The following Topics and Sub-Topics are covered in this chapter and are available on MSVgo:
The Periodic Table categorises all the elements according to their increasing atomic number and recurrent chemical properties. These elements are sorted in an arrangement where the row is a time, and the column is a category. You must have seen metals like gold, silver, aluminium around you. These are all elements found in the periodic table.
The fundamental law governing the modern periodic table specifies that the characteristics of the elements are the periodic functions of their atomic number. These properties reappear at frequent intervals or at regular intervals, obey a specific pattern. The process is known as the periodicity of the elements.
The periodic properties of the elements are due to the recurrence of a particular electronic structure of the same number of electrons in the outermost orbit. The number of valence electrons in a given group remains the same. On the other hand, the number of valence electrons increases as we pass from left to right over some time.
Atomic size is the gap between the centre of the nucleus of the atom and its outer shell. In introductory chemistry, the atomic radius is the shortest distance between the atom’s nucleus and the atom’s outer shell.
The elements with greater non-metallic character are in the Periodic Table at the top right corner of the periodic table. It includes O2, F2 and so on. As we go from left to right in the Periodic Table, the metallic character declines, and the non-metallic character increases. And as we move from left to right, the number of valence electrons increases by one in each subsequent element, but the number of shells remains the same. The more powerful the nuclear charge, the more is the attraction between the nucleus and the electron. Consequently, the ability of the element to lose potential electrons decreases and results in a reduction of metallic character. In addition, the ability of the element to absorb electrons increases with an increase in the effective nuclear charge, thereby increasing the non-metallic nature of the element by switching from left to right over some time.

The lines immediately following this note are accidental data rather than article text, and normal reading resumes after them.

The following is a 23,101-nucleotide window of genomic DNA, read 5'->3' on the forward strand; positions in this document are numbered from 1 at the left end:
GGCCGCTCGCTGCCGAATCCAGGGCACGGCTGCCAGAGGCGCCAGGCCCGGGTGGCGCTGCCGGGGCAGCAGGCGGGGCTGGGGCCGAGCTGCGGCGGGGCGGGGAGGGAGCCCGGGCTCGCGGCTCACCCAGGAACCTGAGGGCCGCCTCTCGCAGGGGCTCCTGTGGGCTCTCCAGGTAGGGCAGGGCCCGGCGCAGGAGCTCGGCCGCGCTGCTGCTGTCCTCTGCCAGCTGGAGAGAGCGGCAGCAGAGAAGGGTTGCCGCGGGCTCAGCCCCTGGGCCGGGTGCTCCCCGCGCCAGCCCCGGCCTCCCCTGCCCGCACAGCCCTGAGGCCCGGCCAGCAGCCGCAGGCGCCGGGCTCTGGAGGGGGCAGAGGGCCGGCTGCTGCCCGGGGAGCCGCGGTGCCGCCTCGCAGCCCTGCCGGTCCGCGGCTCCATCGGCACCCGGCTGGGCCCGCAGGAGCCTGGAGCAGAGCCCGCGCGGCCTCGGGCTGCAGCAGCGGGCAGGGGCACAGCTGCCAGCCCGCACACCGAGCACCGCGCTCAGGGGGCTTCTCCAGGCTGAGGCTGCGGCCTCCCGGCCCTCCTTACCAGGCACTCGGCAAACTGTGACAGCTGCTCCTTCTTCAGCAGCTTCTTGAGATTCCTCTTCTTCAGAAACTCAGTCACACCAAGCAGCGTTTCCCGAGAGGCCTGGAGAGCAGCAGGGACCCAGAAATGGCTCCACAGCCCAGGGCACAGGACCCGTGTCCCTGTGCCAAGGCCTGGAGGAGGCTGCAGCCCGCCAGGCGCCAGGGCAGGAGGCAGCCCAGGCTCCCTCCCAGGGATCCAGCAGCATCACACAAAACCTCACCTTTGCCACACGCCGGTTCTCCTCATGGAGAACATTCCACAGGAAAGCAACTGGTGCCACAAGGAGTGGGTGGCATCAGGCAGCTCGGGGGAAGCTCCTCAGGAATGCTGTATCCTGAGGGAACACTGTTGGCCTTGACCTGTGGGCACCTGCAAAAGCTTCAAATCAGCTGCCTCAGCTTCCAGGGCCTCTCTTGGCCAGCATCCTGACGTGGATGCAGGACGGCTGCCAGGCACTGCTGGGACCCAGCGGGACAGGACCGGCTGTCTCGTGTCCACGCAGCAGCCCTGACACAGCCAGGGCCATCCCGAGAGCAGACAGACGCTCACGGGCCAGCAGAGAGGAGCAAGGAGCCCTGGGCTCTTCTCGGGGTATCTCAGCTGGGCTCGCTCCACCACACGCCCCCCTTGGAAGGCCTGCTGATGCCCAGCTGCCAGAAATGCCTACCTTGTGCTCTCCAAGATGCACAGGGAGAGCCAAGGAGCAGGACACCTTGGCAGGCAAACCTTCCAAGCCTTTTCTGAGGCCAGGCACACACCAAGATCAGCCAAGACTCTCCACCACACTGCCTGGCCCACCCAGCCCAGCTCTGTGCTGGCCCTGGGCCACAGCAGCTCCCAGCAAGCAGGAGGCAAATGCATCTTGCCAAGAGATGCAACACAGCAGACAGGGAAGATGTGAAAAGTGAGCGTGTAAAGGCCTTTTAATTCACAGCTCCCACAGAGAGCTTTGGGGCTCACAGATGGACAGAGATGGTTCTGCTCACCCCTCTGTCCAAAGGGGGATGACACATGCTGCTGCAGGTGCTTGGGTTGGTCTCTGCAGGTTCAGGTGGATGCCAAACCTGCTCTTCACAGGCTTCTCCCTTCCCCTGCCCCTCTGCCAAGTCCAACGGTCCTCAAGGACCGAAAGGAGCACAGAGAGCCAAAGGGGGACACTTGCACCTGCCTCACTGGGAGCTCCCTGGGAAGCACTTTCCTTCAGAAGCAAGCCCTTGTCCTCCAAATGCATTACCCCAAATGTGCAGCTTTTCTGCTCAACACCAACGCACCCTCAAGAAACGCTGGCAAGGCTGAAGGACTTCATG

Ionisation is when the atom or molecule acquires a positive or negative charge by gaining or losing electrons through chemical changes. The resultant electrically charged atom or molecule is an ion. If the ion bears a negative charge, it is called anion, and if it carries a positive charge, it is called a cation.
The basic ionisation reaction is:
M → M+ + e–
Ionisation may result from electron loss from collisions with subatomic particles, collisions with other atoms, molecules and ions, or from interactions with electromagnetic radiation.
The electron affinity is the potential energy change of the atom when an electron is attached to a neutral gas atom to form a negative ion. The more negative the electron affinity, the more favourable the electron addition mechanism is. Not all elements form stable negative ions, in which case the electron affinity is zero or even positive.
When an atom in a molecule draws a common pair of electrons to itself, the tendency is known as electronegativity. It’s a dimensionless property, and it’s just a tendency. Essentially, it shows the net outcome of the tendency of atoms of various elements to attract bond-forming electron pairs.
The elements in the Periodic Table are in order of increasing atomic number. All these elements show several other trends, and periodic legislation and table formation can model their chemical, physical, and atomic properties. Understanding these patterns is achieved by studying the arrangement of the electron atoms; both elements prefer the formation of an octet and can gain or lose electrons to form the stable configuration.
In this chapter, we learned about the periodic table concept, along with some other related concepts.